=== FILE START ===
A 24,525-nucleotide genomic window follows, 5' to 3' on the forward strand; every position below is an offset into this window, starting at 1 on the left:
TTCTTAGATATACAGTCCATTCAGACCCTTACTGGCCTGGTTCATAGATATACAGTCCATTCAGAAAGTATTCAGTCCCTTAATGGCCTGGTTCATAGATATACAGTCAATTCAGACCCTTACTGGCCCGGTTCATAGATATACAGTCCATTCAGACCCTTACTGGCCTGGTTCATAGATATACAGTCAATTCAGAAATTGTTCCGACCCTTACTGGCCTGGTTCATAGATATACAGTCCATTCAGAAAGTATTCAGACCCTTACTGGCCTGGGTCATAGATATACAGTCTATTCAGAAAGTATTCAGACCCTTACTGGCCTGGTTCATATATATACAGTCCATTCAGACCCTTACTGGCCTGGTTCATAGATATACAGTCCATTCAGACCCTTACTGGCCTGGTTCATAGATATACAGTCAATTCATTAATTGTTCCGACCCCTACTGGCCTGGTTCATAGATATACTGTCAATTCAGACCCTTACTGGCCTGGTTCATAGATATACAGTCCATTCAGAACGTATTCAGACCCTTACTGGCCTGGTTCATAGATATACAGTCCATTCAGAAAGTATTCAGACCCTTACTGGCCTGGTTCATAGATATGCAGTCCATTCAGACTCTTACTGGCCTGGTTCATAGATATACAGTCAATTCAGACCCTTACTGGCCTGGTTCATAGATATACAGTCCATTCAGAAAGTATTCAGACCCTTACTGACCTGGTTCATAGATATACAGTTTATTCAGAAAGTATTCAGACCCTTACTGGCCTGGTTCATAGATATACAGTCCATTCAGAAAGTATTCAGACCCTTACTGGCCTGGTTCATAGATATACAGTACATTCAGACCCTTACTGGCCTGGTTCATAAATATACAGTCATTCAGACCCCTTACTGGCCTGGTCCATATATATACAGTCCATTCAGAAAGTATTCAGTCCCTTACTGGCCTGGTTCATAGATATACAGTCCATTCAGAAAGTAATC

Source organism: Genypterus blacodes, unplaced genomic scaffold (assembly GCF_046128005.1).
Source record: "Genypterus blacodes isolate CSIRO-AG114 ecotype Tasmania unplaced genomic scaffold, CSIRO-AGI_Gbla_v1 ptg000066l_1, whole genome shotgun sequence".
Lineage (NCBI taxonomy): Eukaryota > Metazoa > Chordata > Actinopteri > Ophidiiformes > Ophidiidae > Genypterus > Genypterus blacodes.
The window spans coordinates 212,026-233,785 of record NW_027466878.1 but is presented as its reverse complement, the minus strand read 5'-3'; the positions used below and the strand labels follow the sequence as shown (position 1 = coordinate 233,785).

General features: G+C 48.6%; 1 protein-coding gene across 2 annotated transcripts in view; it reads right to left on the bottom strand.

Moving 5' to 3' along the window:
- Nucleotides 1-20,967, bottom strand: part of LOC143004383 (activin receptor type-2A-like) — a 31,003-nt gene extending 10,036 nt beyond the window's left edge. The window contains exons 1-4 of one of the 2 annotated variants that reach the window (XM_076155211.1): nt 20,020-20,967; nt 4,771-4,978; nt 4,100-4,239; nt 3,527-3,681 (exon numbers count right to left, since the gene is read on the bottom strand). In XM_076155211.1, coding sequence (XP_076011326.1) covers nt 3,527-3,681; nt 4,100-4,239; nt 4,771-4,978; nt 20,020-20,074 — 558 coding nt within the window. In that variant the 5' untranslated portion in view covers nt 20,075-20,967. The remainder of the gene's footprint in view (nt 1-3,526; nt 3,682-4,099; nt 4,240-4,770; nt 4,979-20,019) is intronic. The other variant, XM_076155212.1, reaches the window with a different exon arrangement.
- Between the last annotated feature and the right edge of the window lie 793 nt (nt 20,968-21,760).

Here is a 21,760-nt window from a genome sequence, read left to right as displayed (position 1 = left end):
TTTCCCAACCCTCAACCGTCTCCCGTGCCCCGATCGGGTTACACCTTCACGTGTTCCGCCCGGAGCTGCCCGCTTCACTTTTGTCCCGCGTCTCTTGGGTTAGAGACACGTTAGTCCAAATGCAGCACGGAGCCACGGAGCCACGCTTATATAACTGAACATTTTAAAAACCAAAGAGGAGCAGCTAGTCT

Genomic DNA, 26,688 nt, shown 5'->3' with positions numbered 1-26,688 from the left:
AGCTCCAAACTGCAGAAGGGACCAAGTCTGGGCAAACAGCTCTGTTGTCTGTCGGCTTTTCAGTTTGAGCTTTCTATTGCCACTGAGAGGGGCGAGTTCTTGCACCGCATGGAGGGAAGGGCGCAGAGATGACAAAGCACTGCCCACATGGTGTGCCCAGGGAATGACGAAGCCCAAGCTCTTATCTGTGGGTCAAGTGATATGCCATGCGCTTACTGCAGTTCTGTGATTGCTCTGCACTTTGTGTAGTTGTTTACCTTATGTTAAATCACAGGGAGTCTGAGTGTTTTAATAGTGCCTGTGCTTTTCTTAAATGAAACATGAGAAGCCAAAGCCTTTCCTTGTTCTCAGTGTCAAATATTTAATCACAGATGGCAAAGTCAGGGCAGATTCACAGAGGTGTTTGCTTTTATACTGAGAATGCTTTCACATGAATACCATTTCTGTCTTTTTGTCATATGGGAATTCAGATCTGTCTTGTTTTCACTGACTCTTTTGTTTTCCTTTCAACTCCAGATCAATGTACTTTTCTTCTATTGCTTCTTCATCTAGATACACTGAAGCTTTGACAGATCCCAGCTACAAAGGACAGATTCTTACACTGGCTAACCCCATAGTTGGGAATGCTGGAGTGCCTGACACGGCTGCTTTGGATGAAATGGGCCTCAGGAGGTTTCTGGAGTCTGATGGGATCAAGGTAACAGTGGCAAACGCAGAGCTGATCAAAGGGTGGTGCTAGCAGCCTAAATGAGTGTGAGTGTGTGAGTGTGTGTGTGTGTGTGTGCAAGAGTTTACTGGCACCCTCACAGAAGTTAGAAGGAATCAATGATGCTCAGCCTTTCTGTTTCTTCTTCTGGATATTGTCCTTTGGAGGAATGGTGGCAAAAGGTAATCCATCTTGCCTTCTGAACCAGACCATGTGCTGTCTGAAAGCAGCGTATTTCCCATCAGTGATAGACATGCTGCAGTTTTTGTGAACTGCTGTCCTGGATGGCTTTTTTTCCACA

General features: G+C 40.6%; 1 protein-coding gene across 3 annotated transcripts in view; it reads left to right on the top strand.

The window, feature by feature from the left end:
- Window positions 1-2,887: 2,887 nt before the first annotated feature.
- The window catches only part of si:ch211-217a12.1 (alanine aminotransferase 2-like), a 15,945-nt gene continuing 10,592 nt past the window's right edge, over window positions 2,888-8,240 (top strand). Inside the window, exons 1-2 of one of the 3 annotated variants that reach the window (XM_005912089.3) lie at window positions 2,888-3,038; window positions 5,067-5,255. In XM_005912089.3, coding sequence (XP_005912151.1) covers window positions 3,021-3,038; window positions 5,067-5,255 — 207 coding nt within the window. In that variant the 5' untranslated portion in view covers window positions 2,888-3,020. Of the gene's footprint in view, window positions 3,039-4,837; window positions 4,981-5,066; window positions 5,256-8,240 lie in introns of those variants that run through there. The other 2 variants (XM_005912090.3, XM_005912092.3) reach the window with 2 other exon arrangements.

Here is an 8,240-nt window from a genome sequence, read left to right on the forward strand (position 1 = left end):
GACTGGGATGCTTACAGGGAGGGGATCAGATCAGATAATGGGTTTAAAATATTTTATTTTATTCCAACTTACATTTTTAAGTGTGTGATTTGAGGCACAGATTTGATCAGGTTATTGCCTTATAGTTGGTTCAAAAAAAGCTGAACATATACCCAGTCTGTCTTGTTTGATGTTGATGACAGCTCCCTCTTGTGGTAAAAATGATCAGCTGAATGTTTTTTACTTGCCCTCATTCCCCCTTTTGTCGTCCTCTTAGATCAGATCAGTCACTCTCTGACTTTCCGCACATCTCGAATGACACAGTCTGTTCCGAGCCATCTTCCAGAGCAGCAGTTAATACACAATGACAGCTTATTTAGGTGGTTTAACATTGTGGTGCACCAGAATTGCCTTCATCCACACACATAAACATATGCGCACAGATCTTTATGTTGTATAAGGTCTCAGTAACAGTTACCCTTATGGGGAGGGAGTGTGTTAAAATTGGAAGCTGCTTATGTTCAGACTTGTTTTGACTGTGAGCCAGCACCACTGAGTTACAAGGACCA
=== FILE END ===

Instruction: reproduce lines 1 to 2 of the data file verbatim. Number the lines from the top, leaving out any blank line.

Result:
A 24,525-nucleotide genomic window follows, 5' to 3' on the forward strand; every position below is an offset into this window, starting at 1 on the left:
TTCTTAGATATACAGTCCATTCAGACCCTTACTGGCCTGGTTCATAGATATACAGTCCATTCAGAAAGTATTCAGTCCCTTAATGGCCTGGTTCATAGATATACAGTCAATTCAGACCCTTACTGGCCCGGTTCATAGATATACAGTCCATTCAGACCCTTACTGGCCTGGTTCATAGATATACAGTCAATTCAGAAATTGTTCCGACCCTTACTGGCCTGGTTCATAGATATACAGTCCATTCAGAAAGTATTCAGACCCTTACTGGCCTGGGTCATAGATATACAGTCTATTCAGAAAGTATTCAGACCCTTACTGGCCTGGTTCATATATATACAGTCCATTCAGACCCTTACTGGCCTGGTTCATAGATATACAGTCCATTCAGACCCTTACTGGCCTGGTTCATAGATATACAGTCAATTCATTAATTGTTCCGACCCCTACTGGCCTGGTTCATAGATATACTGTCAATTCAGACCCTTACTGGCCTGGTTCATAGATATACAGTCCATTCAGAACGTATTCAGACCCTTACTGGCCTGGTTCATAGATATACAGTCCATTCAGAAAGTATTCAGACCCTTACTGGCCTGGTTCATAGATATGCAGTCCATTCAGACTCTTACTGGCCTGGTTCATAGATATACAGTCAATTCAGACCCTTACTGGCCTGGTTCATAGATATACAGTCCATTCAGAAAGTATTCAGACCCTTACTGACCTGGTTCATAGATATACAGTTTATTCAGAAAGTATTCAGACCCTTACTGGCCTGGTTCATAGATATACAGTCCATTCAGAAAGTATTCAGACCCTTACTGGCCTGGTTCATAGATATACAGTACATTCAGACCCTTACTGGCCTGGTTCATAAATATACAGTCATTCAGACCCCTTACTGGCCTGGTCCATATATATACAGTCCATTCAGAAAGTATTCAGTCCCTTACTGGCCTGGTTCATAGATATACAGTCCATTCAGAAAGTAATC